January 21, 2020

Protocols: Turning the “Why Should We Do It?” to “Why We Do It”

 |  By: Taylor Leach

A necessity in today’s dairy industry, protocols are used as a way to help achieve consistent compliance on the farm and to reduce performance variation between employee shifts. While the idea of writing protocols may sound simple, having them executed correctly can prove to be more of a challenge.

For Heidi Fisher, co-owner of Fisher-Clark dairy, located in Hatley, Wisc., writing straightforward protocols that can easily be carried out has become second nature. Managing a team of 18 employees at a 900-cow operation is no easy feat, but with the implementation of candid protocols, Fischer has noticed that her employees have gained a better understanding for the job at hand.

“Protocols for us have been a way to kind of get everybody on the same page,” Fischer says. “Efficiency is always a goal of ours. We want to make sure that we’re only doing what needs to be done and that we are doing it as efficiently as possible.”


Sitting down with her veterinarian and herdsperson, Fischer and her team devise a strategy to build easy to follow, step-by-step protocols that ensure the best care not only for the animals, but for the employees as well.

“When we build a treatment or a vaccination protocol, we work with our vet to make sure that it's all done properly,” Fischer says. “Then we sit down and we talk about at what point we would begin to implement this protocol and we write the steps from that point on.”

Working hand-in-hand with her employees, Fischer also takes the time to help conduct mandatory bi-monthly training sessions with her milking staff.

“We use [the training] as an opportunity to bring in our vet or even our dairy equipment person and go over the different steps in our milking protocols and explain to [our employees] about how we want them to do it and why it is important to do it in a specific way.”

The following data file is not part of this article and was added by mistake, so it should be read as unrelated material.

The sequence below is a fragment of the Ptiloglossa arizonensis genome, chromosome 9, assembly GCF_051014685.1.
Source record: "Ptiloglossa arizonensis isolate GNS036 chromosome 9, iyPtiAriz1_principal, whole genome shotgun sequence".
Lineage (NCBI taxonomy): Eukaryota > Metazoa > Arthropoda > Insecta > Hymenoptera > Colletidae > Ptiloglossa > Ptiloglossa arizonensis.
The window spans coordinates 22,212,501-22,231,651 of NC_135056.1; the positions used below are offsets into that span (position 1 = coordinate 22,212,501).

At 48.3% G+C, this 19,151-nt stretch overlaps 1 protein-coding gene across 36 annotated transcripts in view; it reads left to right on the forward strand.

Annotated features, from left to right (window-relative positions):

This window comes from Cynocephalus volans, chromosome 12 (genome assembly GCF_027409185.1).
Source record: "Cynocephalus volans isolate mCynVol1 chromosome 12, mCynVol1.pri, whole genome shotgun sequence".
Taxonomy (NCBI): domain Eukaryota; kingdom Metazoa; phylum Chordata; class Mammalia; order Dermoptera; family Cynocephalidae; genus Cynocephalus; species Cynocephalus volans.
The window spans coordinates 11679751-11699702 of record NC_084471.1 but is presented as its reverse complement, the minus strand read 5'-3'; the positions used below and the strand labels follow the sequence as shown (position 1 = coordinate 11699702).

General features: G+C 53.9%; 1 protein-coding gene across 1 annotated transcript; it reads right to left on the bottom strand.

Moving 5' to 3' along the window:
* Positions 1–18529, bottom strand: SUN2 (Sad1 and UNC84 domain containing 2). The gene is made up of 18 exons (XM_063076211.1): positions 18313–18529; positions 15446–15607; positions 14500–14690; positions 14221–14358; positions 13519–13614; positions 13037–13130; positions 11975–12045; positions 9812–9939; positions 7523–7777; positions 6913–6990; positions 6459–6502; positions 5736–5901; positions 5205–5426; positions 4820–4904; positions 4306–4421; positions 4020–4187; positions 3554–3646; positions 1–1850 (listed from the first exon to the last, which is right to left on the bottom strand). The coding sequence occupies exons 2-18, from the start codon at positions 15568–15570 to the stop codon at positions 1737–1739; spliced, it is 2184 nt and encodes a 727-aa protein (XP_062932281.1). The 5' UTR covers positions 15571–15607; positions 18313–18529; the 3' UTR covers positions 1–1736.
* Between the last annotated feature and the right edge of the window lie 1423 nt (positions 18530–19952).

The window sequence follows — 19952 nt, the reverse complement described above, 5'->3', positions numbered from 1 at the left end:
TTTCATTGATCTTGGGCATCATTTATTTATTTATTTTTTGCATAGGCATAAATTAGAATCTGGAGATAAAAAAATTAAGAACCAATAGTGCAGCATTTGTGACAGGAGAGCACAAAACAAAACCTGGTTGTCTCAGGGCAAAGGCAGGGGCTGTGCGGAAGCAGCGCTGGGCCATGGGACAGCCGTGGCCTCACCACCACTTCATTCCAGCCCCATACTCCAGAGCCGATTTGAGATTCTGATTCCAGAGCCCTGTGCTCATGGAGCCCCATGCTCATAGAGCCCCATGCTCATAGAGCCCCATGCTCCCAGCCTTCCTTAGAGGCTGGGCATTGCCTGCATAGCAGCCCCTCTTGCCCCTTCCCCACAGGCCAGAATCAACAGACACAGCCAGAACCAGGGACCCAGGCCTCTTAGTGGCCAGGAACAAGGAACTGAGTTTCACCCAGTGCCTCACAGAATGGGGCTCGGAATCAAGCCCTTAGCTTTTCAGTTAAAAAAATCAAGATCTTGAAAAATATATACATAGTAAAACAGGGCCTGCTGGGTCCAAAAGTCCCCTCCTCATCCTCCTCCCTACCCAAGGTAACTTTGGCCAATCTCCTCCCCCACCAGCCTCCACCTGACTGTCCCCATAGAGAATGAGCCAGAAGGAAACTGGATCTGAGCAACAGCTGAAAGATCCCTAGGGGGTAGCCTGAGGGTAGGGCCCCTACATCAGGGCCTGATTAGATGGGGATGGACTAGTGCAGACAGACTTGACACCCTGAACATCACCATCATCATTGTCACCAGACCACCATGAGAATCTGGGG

With this implementation of training and well thought out protocols, Fischer has noticed improvements not only from her milking staff, but on all areas of the farm.

“I think our employees have more confidence and more ownership in doing their job,” Fisher says. “The know what they’re doing and why they’re doing it. They want to succeed as much as we do.”


With five years of protocol writing experience under her belt, Fischer offers up these tips for other producers looking to update their policies:

Audit - Each year, Fischer and her team sit down to review all of their protocols. If something no longer makes sense, the team will analyze the protocol to see if it needs updated, edited or removed. Fisher also asks for feedback from her employees to help make improvements to their protocols.

“They know the daily routine better than anybody, so they’ll know if something we want to implement is achievable,” Fischer says. “We definitely want to include them in on the conversation.”

Write clearly – Written in both English and Spanish, Fischer uses terms and phrases that her employees understand to help communicate what needs to be done.

“Not only does a protocol need to be clearly written and easy to understand, but it is also very critical that the timing to which you want a certain protocol to be completed is written out,” Fischer says. “If it doesn’t make sense or is cumbersome for the employee, then it will be difficult for them to want to complete it. The minute that it becomes hard is when it won’t get done.”

Help them understand the “why” – Instead of just telling an employee to do something, Fischer makes sure that the employee understands the “why” behind the task.

“I think it's been very valuable that we've been able to educate employees along the way on what we're doing and why we're doing it,” Fischer says. “Having them be a part of the process and helping me formulate these protocols makes both of our jobs easier.

“Protocols can help you move performance measures towards a farm's goal. Protocols that are clearly written and implemented with efficiency in mind can help add consistency and accuracy. It also helps employees meet a manager's expectations. That is one of the biggest reasons why I like them. Our employees know what we expect and why we expect it.”